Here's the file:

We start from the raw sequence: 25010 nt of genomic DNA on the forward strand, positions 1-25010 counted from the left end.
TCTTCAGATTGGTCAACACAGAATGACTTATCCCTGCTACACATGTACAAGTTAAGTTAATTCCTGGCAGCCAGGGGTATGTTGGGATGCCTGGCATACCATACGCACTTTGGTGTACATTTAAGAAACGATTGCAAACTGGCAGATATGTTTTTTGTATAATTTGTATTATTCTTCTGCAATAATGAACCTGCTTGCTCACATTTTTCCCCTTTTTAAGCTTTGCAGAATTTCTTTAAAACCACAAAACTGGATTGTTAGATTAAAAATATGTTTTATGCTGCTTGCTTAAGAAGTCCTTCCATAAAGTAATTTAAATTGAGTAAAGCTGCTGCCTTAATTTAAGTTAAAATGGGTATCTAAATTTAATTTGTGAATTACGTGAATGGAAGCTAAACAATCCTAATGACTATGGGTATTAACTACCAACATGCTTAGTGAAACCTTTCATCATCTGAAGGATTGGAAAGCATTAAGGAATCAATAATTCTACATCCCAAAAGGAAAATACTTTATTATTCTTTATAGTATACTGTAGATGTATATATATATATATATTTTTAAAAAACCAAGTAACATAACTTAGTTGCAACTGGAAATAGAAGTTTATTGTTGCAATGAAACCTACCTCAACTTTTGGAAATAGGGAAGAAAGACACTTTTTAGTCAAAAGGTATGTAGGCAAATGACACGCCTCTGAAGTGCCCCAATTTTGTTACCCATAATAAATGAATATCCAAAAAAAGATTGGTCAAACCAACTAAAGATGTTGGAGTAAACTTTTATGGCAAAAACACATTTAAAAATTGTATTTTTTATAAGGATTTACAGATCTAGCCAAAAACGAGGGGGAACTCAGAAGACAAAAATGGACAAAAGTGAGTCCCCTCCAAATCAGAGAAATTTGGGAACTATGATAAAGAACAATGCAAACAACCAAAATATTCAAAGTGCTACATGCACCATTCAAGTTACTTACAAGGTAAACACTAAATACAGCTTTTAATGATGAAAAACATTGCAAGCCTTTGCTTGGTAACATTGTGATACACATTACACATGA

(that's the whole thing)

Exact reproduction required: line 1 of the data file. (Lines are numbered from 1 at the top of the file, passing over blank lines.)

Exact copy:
We start from the raw sequence: 25010 nt of genomic DNA on the forward strand, positions 1-25010 counted from the left end.